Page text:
Emory Ellis, a black homeless man in Boston, went to Burger King for breakfast and tried to pay with a $10 bill. That simple transaction in November 2015 led to a series of mistakes that landed Ellis in jail for more than three months, reports the AP. It started with the cashier, who accused Ellis, 37, of paying with a counterfeit bill and called police. The police took Ellis to jail and charged him with forgery. Ellis was on probation and the arrest violated that probation, so he was denied bail. The whole thing was cleared up in February 2016 when the Secret Service determined that the bill was real. Now Ellis is suing Burger King Corp., the franchisee, and the cashier for $950,000 in damages. The case was first reported by Law360.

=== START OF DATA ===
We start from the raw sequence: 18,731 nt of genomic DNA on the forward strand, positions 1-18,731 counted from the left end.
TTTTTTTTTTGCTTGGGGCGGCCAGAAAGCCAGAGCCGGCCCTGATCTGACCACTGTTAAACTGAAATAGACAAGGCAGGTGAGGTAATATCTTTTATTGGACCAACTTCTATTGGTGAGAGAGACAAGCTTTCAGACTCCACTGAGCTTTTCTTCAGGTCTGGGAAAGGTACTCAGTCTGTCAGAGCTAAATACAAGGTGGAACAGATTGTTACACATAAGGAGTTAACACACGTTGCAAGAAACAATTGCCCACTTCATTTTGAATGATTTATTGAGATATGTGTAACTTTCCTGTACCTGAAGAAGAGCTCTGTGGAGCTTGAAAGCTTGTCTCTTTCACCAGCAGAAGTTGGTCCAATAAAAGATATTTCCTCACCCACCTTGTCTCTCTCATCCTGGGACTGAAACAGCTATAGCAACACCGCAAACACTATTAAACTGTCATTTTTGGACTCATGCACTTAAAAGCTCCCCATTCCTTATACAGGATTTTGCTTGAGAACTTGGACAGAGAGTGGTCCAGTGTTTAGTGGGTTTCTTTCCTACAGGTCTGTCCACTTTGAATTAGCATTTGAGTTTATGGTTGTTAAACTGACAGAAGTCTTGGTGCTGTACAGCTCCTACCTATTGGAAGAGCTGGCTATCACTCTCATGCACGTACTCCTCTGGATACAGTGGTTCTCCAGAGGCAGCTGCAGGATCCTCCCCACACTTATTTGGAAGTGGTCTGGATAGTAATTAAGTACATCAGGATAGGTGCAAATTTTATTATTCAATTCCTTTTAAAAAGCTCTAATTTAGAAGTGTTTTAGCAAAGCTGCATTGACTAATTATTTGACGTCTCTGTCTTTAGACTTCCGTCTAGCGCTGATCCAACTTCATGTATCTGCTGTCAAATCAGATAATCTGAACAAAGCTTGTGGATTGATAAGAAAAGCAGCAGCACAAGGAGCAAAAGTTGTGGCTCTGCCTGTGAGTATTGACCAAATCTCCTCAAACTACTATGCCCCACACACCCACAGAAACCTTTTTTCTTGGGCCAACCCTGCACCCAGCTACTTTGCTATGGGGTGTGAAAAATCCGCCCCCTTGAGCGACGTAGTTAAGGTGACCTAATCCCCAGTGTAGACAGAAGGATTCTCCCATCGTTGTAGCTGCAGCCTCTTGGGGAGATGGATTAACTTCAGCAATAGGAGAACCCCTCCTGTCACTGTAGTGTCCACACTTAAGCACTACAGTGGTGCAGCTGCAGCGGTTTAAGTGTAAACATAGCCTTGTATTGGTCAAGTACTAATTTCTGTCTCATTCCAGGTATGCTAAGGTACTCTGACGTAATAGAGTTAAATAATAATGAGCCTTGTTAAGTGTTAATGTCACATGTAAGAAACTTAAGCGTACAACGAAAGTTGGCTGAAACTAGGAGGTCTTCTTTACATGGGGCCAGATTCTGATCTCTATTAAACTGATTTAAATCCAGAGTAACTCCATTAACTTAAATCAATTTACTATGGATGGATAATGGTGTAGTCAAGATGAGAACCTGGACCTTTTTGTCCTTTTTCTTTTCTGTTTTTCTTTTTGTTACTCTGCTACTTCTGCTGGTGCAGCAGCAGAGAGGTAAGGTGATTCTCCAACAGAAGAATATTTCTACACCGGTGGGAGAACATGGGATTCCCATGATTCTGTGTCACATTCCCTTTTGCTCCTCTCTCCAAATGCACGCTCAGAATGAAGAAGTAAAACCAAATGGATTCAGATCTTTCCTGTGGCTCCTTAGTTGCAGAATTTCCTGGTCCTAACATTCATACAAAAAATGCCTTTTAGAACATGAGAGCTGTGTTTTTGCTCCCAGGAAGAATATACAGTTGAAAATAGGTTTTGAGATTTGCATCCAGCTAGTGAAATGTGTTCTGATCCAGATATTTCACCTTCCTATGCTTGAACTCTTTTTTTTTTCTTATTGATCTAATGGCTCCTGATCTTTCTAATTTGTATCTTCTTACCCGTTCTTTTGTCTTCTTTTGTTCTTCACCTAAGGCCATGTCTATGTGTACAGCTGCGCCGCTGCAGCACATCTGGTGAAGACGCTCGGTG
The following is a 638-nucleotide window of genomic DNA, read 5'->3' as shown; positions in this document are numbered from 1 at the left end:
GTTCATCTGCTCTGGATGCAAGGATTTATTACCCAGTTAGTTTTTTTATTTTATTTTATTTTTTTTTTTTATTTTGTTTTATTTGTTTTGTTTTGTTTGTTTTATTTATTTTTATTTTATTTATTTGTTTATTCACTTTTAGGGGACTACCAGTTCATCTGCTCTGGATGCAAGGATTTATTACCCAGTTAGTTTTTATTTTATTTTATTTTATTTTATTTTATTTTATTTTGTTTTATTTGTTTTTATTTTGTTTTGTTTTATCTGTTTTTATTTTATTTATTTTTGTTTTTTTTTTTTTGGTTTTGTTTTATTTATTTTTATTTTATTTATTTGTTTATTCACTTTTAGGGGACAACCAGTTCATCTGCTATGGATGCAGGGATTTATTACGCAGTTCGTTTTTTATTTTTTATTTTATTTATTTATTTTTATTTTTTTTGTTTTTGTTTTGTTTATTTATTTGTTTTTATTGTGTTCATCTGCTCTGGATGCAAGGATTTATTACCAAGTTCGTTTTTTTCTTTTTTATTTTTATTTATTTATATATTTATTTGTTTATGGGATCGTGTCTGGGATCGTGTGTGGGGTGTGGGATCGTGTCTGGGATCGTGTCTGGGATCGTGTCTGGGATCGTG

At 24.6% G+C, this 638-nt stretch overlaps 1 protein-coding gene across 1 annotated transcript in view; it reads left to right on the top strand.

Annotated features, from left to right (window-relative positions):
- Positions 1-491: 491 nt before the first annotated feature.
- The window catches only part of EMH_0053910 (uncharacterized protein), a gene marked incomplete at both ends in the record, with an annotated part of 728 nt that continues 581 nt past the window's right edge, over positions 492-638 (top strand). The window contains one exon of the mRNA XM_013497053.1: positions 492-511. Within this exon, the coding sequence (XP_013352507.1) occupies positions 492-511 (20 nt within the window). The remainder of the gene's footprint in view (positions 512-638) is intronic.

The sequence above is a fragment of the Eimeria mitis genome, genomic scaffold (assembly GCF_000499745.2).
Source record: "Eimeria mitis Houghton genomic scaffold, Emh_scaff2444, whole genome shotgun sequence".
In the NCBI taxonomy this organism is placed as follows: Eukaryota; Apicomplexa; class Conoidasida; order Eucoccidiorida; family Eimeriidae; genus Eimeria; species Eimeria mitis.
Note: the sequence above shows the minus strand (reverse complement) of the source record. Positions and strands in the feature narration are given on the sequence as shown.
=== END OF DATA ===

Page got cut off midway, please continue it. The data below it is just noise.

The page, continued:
Ellis’s attorney, Justin Dreschler, tells the AP that the entire incident was due to Ellis’ race and overall appearance. “A [white] person like me would’ve gotten an apology,” says Dreschler, or at the very least, a cashier who simply refused to accept the bill instead of calling police. “But a person like Emory somehow finds his way in handcuffs for trying to pay for his breakfast with real money.” (The lawsuit claims Ellis never even got the $10 bill back.) Neither Burger King nor the franchisee have commented. The incident adds to a growing national dialogue on how people of color are treated in everyday situations. In other recent incidents, police have been called on black people at a Starbucks, a golf club, an LA Fitness, an Airbnb rental home, a Nordstrom Rack, and a black student napping in a Yale common room. (Read more homeless stories.)